Archive for the ‘Industry Information’ Category

What is an APR and What did it do to my Rate?

March 10, 2011

After discussing some options and various programs with your Loan Officer you reach a plan that works for your situation.  You are satisfied with your interest rate and then you are handed that one piece of paper that shows in large, bold-faced type a number that is not what you recall discussing and the words, “Annual Percentage Rate” next to it.  Where did this number come from?  Did my interest rate change?  What will this do to my payment?

If you know nothing else about home loans and borrowing money, you understand that there is a cost associated with the money you are borrowing, specifically your interest rate.  However when presented with a new percentage and the words Annual Percentage Rate (or APR) next to it, you are left with more questions than answers.  Let us explain.

The interest rate is the cost percentage used to calculate your monthly payment.  However, there are other fees and charges associated with the set-up and origination of a loan.  The APR takes these fees and charges into account and provides the consumer with an effective rate (or total cost) of their loan expressed as a percentage.  The intent of the APR is for consumers to be able to compare competing lenders and various loan programs.

Lenders are required by law to disclose the APR to the borrower within 3 days of applying for a mortgage loan. In late 2008 further regulations were passed (effective in 2010) stating that if the APR changed by more than .125% from this initial disclosure on the Good Faith Estimate (GFE), the lender must re-disclose this information to borrower and wait another three business days before closing the loan.

The APR does not change your interest rate; rather it clarifies the true cost of your loan.  It generally includes points, origination fees, mortgage insurance and document prep fees.  It is not however, how your payments are calculated.  Your payments are still based on the interest rate you discussed with your loan officer.  We hope this helps.

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Gaining Perspective

February 9, 2011


There are times when you need to view something from a different angle to better understand it.  We tilt our heads when appreciating abstract art.  We walk around a new car to take in all the lines.  We step back when we place an arrangement on the table.  Changing the view gives us new perspective in order to better understand what we are looking at.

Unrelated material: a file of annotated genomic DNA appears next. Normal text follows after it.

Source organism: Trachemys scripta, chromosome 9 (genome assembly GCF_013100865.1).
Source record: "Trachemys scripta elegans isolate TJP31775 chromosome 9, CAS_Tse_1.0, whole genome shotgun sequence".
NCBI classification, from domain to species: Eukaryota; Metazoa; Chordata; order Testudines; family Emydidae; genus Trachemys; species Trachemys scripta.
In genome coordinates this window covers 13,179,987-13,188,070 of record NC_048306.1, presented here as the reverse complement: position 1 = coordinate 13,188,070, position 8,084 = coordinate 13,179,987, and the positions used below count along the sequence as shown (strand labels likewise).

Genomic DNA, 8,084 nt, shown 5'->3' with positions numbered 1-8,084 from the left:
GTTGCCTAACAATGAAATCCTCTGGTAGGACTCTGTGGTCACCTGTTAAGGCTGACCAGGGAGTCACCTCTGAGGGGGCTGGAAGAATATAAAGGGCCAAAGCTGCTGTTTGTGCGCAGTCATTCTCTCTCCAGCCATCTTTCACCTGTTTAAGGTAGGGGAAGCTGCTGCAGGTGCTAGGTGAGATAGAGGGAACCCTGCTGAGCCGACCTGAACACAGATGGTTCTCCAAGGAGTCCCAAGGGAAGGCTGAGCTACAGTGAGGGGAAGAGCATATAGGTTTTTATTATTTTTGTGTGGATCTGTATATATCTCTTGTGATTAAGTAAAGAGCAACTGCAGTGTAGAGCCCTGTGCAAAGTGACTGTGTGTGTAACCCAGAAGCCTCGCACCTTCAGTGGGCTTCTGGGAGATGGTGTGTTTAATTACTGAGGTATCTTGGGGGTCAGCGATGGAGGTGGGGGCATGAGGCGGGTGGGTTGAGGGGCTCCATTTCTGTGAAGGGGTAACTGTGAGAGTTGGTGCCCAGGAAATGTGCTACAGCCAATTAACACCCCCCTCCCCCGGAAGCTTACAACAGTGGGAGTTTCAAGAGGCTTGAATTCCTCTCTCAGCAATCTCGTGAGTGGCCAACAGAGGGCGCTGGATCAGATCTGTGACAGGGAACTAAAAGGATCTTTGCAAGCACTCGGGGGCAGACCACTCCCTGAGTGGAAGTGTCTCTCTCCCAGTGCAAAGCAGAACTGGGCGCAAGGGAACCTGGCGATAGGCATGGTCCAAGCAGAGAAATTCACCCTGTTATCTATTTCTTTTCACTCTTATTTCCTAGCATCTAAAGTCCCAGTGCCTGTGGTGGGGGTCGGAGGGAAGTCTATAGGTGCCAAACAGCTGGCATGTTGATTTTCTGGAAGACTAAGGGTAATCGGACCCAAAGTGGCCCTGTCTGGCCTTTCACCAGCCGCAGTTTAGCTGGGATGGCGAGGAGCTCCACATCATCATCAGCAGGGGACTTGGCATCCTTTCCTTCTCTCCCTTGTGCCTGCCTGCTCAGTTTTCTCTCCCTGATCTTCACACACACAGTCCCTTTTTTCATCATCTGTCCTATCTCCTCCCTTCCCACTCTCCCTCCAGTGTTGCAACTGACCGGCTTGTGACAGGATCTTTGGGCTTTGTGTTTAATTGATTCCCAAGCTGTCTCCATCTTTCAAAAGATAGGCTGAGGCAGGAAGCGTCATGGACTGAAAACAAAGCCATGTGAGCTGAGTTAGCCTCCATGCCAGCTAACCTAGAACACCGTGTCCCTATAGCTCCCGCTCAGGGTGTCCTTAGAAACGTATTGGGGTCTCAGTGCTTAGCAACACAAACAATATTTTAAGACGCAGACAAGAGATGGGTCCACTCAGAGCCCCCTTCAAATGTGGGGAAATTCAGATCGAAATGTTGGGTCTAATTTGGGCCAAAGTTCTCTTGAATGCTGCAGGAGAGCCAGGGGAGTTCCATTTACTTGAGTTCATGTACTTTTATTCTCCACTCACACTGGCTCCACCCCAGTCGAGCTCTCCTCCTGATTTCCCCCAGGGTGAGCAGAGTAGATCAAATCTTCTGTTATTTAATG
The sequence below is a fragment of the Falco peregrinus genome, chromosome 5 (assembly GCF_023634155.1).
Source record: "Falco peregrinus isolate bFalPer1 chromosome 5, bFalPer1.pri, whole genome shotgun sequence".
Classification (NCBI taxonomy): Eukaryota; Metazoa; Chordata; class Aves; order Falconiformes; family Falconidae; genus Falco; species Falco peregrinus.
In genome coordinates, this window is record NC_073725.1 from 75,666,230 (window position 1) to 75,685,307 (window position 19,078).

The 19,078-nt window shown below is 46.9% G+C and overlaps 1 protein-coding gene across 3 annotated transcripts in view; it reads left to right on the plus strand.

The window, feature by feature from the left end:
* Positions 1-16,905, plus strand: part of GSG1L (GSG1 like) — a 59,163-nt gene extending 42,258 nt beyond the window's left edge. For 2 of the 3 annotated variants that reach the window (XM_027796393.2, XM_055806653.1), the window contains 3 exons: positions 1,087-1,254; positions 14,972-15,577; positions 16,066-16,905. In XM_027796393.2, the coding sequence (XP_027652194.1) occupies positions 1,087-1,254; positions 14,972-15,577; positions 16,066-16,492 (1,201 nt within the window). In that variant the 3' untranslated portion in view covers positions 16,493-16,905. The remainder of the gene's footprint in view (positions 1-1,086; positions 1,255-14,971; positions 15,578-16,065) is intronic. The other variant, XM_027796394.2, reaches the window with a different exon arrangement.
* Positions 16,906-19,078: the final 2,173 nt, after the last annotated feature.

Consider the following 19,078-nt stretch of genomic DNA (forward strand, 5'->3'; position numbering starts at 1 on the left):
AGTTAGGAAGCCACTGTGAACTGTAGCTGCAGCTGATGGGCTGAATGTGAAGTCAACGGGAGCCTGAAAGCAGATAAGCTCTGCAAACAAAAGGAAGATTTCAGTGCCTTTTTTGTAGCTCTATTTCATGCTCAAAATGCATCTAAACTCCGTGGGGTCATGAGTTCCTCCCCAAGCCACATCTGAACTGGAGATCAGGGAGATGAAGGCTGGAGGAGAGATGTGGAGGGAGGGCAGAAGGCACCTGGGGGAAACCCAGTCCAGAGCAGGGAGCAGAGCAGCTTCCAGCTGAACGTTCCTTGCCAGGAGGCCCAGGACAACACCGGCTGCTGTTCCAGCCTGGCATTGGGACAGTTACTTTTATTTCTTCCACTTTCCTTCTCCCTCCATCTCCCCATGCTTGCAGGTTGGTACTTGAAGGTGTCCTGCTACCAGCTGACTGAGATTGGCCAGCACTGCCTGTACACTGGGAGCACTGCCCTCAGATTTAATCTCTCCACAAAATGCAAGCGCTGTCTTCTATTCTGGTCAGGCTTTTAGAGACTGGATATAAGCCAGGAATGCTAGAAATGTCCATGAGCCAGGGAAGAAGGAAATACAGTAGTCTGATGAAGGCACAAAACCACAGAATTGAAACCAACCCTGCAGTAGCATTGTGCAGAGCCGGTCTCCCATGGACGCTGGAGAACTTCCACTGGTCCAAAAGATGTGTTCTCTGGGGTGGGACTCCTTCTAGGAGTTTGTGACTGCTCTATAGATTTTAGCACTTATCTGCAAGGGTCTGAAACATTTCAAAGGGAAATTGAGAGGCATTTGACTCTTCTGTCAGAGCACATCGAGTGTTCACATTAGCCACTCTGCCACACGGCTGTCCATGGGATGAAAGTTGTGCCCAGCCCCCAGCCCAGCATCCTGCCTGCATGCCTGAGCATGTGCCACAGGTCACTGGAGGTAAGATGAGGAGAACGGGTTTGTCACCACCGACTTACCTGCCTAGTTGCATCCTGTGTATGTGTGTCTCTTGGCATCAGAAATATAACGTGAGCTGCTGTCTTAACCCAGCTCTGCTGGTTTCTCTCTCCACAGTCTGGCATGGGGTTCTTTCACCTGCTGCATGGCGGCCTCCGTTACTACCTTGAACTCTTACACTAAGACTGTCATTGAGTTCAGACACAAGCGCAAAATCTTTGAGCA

The same can be said when looking at factors and indicators of the economy, housing sector and interest rates.  We have all heard that interest rates are at historic lows, but just how low is that?  Did you miss out on this recent refinance boom?  Is this refinance boom even over?  Just where are rates right now anyway?

 

Interest rates have been tracked and recorded for the past 39 years.  In that time if there has been one constant, it would be change.  Consider these facts on 30-year fixed rate loans:

 

  • The average interest rate from one month to another has only held unchanged 14 times in 39 years.
  • Interest rates have dropped 2.69 points from 1972 when the average rate was 7.38% to 2010 where rates ended at 4.69% on average.
  • Over the past 39 years interest rates climbed as high as 11.07 points above the yearly average of 1972.
  • Interest rates have dropped as much as 14.22 points since their highest in October of 1981 when that single month boasted rates at 18.45%.
  • The highest yearly average interest rates occurred in 1981 at 16.63%.
  • The lowest rates on record happened last year in 2010 at just 4.69%.
  • Over 39 years the average interest rate was 8.92%, almost double 2010’s yearly average.